Since 2014 a growing number of AUDs (Anti UAV Defense) systems have been designed and gone into testing and development. Some have apparently (and without much publicity) been sent to Iraq and Syria for use against the growing number of commercial UAVs ISIL (Islamic State in Iraq and the Levant) is employing for surveillance or combat (when rigged to drop small explosive devices that have caused several dozen casualties). One of these AUDs, developed by a British firm (Blighter), has been delivered to U.S. troops in combat zones for use and, in effect, to see if it works as well in combat as it did during extensive testing (against 60 different UAVs during 1,500 test sorties). The Blighter AUDs can be placed on roof tops or any other high terrain or carried in a vehicles (truck or hummer). It can detect UAVs 10 kilometers away and identify and disable UAVs in less than 15 seconds. This is done by either jamming or taking over the control signal (and landing the UAV). Separately an Israeli firm has sold 21 AUDs to the U.S. military for use in the Middle East. No details were given other than the price ($743,000 each) and that these AUDs were light enough for ground troops carry in a backpack.
The number of anti-UAV weapons showing up indicates that the countries with larger defense budgets see a need for this sort of thing and are willing to pay for a solution. That need has been created by the growing availability of small, inexpensive UAVs that can (and are) used by criminals and Islamic terrorists. These more sophisticated AUDs are safer (for nearby civilians) to use because they rely on lasers or electronic signals to destroy or disable UAVs. For example the CLWS (Compact Laser Weapon System) is a laser weapon light enough to mount on helicopters or hummers and can destroy small UAVs up to 2,000 meters away while it can disable or destroy the sensors (vidcams) on a UAV up to 7,000 meters away. The CLWS fire control system will automatically track and keep the laser firing on a selected target. It can take up to 15 seconds of laser fire to bring down a UAV or destroy its camera. Another example is an even more portable system that can be carried and operated by one person. This is DroneDefender system, which is a 6.8 kg (15 pound) electronic rifle that can disrupt control signals for a small UAV. Range is only a few hundred meters so DroneDefender would be most useful to police.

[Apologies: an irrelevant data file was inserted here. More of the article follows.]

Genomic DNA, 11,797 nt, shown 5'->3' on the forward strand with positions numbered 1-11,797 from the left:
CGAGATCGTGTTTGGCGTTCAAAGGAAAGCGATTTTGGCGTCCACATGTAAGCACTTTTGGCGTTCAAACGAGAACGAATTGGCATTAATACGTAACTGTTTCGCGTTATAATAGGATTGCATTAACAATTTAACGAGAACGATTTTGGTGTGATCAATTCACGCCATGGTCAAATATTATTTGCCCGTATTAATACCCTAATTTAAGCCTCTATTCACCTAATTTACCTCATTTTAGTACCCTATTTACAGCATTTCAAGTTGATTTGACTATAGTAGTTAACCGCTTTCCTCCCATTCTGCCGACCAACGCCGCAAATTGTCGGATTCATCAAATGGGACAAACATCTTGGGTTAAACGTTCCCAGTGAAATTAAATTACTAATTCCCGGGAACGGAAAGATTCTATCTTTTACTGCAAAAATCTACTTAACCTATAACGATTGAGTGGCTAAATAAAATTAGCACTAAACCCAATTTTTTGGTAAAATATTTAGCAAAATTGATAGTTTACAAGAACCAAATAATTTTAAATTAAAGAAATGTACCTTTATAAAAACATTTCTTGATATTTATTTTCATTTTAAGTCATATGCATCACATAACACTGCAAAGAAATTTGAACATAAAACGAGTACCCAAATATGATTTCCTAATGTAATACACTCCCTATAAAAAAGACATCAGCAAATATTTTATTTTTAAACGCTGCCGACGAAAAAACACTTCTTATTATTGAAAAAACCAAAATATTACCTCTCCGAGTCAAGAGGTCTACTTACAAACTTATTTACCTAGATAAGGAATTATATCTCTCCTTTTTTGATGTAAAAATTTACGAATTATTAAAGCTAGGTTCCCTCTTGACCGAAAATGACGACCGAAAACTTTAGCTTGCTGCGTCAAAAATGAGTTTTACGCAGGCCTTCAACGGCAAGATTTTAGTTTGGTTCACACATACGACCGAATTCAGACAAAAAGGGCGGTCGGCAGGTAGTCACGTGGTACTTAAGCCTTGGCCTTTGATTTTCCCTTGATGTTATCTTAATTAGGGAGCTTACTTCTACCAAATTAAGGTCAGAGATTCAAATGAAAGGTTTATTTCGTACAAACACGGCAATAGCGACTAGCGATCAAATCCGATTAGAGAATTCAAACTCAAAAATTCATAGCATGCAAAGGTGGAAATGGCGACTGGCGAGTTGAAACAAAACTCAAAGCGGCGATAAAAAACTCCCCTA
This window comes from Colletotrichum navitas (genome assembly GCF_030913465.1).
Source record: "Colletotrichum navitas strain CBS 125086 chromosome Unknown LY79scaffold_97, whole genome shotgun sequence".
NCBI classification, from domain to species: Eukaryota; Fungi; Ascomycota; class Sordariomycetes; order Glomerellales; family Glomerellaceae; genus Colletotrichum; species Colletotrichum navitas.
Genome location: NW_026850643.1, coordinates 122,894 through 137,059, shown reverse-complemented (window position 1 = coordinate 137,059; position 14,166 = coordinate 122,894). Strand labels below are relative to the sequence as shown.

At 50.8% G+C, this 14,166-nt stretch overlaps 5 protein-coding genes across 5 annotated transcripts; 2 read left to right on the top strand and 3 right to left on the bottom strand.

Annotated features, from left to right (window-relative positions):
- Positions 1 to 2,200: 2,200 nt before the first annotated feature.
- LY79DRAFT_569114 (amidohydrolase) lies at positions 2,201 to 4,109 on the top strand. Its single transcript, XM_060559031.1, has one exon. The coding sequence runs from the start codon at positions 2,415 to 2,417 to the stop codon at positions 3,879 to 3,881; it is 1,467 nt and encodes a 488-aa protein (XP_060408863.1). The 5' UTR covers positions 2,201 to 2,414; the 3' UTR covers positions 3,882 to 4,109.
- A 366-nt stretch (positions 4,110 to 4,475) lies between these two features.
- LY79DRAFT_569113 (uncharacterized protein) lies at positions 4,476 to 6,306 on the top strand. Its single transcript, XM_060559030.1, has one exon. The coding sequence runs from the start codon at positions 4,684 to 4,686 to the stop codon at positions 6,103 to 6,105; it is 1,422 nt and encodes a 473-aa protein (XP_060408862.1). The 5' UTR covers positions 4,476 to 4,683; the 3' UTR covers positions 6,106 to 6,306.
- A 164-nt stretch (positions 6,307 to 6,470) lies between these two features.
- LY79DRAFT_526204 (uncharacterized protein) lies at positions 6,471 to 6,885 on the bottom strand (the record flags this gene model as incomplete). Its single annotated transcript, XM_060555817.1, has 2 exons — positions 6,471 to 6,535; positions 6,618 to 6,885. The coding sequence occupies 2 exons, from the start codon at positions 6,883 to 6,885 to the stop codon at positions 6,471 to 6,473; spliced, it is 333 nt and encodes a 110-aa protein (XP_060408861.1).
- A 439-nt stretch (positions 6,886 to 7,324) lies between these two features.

There is also a high-end system similar to DroneDefender that can use data from multiple sensors (visual, heat, radar) to detect the small UAVs and then use a focused radio signal jammer to cut the UAV off from its controller and prevent (in most cases) the UAV from completing its mission. The detection range of this AUDS is usually 10 kilometers or more and jamming range varies from a few kilometers to about eight.
AUDS can be defeated. For example a user can send a small UAV off on a pre-programmed mission. This can be to take photos or deliver a small explosive. ISIL is apparently the first to least successfully use armed micro-UAVs and for several years North Korea has been using small recon UAVs flying under automatic control into and out of South Korea.
If these UAVs are still detected they have to be destroyed via ground or air-to-air fire. This the South Koreans and Israelis have had to do several times and now that is also happening a lot in Syria, Iraq, Yemen, Libya and elsewhere where Islamic terrorists are active. The Israelis were dealing with Palestinian Islamic terrorist groups using small UAVs, often Iranian models and that is why a lot of new AUDs have been coming from Israel. South Korea and Israel have also relied on more sensor systems, especially new radars that can detect the smallest UAVs moving at any speed and altitude. The downside of using missiles to machine-guns to take down UAVs is that those bullets and missiles eventually return to earth and often kill or injure people (usually civilians) on the ground.